By Staff Sgt. Natalie Hedrick, 3-3 Public AffairsFebruary 19, 2010
"This is the only thing I was looking forward to," said Cpl. Sean Taylor, in between the series of explosions.
Taylor, Company B, 1st Battalion, 15th Infantry Regiment, 3rd Heavy Brigade Combat Team, 3rd Infantry Division, was on day nine of the 15-day 1st Bn., 15th Inf. Regt.'s Team Leader Course, which began Feb. 1 at Forward Operating Base Echo.
He was completing four days of demolition training, along with fellow 1st Bn. Soldiers and two soldiers from the 8th Iraqi Army Division.
"When they get done with these classes, I guarantee most of them will say this is the most fun they've had in the course," said Staff Sgt. Robie Stricklin, an engineer from Company E, 1st Bn., 15th Inf. Regt.
Open to Soldiers new to the team leader position, the course allows Soldiers to test their skills in such areas as demolition, mechanical breach, shotgun breach, reflexive fire, technicalities of different weapon systems, communication and first aid. Students also learn the roles and responsibilities of several positions in the noncommissioned officer corps.
"[The training] gives team leaders a chance to reaffirm training, and new skills to improve the organization and accomplish the mission," said Staff Sgt. Conrad Slyder, Company B, 1st Bn., 15th Inf. Regt.
"This course is a compact version of everything we joined the Army to do," Taylor said.
The Team Leader Course is designed to expose new team leaders to variety of military occupational skills, including infantrymen, medics, mechanics, and military policemen. Many of the students agreed the demolitions were their favorite part.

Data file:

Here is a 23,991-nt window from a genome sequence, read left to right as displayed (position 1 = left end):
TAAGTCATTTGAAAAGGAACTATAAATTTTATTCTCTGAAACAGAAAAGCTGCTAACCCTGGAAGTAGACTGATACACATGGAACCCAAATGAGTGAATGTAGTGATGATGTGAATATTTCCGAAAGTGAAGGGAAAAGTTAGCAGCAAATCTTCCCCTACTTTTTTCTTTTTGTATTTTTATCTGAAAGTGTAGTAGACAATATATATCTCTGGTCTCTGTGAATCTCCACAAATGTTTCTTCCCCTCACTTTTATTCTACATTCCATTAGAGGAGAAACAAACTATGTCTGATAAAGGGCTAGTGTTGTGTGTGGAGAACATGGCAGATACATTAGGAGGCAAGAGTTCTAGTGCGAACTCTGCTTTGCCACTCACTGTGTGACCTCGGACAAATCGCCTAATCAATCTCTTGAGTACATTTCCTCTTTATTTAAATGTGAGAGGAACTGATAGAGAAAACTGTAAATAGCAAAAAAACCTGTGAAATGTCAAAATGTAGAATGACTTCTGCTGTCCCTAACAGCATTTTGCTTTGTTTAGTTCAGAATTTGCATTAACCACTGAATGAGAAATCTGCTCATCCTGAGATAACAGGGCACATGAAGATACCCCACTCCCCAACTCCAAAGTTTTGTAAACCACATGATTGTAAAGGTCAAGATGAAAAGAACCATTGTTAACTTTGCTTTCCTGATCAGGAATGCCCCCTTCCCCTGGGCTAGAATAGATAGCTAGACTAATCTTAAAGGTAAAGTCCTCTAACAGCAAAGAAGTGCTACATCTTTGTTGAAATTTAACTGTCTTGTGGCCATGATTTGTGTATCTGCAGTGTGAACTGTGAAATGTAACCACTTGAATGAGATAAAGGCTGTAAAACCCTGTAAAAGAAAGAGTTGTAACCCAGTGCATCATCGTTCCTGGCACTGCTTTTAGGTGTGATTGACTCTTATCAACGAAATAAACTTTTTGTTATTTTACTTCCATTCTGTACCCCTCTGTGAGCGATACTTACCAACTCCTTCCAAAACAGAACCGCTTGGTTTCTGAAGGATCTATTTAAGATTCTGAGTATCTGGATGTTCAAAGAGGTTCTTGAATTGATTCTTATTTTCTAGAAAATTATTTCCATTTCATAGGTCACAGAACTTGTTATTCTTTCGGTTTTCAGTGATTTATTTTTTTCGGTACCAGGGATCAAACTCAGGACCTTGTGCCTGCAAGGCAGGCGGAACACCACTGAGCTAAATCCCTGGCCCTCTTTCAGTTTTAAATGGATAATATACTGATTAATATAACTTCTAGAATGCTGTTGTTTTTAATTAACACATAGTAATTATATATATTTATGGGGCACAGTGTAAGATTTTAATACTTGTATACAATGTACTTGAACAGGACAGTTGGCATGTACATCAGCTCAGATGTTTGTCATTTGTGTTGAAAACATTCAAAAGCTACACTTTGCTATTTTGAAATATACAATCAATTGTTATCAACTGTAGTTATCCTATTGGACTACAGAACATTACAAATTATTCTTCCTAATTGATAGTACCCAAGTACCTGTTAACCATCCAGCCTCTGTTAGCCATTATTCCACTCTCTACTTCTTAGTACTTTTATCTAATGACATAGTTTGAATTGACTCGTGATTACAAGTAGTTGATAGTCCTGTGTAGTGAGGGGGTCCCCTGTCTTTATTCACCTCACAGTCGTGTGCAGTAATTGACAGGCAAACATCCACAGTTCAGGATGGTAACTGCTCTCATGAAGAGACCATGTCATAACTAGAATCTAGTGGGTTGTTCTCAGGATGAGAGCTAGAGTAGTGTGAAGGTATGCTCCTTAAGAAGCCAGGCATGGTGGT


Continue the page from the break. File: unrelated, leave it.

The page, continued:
"The other stuff we get to do every day," Taylor, an infantryman, said. "We don't get to do stuff like this every day."
"The demolition is my favorite because we get to blow stuff up," he said. "I've never done that before."
Private Hassan Badder, one of two 8th Iraqi Army Division soldiers going through the course, found he was treated no differently than the American Soldiers he trained beside.
Badder said he thought the Team Leader Course was very exciting and, since he was one of the few from his unit to go through the course, felt confident in taking what he learned back to his fellow Iraqi Soldiers.
Command Sgt. Maj. Radhi, 8th Iraqi Army Division, sees the importance of noncommissioned officers, Iraqi and American alike, taking what they have learned to train their Soldiers. He explained in the old Iraqi Army, there was no such responsibility for the corps.
"One of our main focuses now is to educate the officers on the role of the NCO in the Army," he said. "We are trying to give more responsibility to our NCOs. We are trying to model them off the NCOs in the U.S. Army."